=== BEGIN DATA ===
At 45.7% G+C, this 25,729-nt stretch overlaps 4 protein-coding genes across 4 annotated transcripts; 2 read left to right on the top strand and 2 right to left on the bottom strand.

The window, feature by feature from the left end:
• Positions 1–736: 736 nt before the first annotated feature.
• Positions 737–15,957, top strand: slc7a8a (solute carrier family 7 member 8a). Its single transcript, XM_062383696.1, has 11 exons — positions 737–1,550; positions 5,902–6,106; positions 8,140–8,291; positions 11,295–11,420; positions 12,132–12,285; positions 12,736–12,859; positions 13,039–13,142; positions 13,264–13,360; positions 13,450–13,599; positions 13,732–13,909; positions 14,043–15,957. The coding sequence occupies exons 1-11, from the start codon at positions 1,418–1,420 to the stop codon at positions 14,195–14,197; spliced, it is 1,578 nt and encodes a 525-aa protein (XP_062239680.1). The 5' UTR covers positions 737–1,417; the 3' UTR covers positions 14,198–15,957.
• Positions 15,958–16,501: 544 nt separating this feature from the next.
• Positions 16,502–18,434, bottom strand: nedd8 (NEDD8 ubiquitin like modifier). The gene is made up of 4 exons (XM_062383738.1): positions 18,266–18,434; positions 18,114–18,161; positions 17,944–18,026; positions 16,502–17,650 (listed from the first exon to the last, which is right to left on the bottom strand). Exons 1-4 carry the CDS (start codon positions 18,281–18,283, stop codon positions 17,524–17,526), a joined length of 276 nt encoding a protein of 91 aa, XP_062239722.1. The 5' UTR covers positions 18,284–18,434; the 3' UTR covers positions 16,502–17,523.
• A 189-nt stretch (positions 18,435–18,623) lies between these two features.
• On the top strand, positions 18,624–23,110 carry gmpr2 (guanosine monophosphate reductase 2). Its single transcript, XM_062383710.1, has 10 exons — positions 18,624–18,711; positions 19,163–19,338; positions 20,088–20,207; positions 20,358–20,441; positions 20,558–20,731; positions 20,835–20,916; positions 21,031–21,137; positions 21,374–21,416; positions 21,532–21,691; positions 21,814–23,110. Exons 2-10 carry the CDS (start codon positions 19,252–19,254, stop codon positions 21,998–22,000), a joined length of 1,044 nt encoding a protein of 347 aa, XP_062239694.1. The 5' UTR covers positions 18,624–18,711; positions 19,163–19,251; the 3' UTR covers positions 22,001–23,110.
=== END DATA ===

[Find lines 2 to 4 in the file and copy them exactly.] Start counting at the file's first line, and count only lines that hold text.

The window, feature by feature from the left end:
• Positions 1–736: 736 nt before the first annotated feature.
• Positions 737–15,957, top strand: slc7a8a (solute carrier family 7 member 8a). Its single transcript, XM_062383696.1, has 11 exons — positions 737–1,550; positions 5,902–6,106; positions 8,140–8,291; positions 11,295–11,420; positions 12,132–12,285; positions 12,736–12,859; positions 13,039–13,142; positions 13,264–13,360; positions 13,450–13,599; positions 13,732–13,909; positions 14,043–15,957. The coding sequence occupies exons 1-11, from the start codon at positions 1,418–1,420 to the stop codon at positions 14,195–14,197; spliced, it is 1,578 nt and encodes a 525-aa protein (XP_062239680.1). The 5' UTR covers positions 737–1,417; the 3' UTR covers positions 14,198–15,957.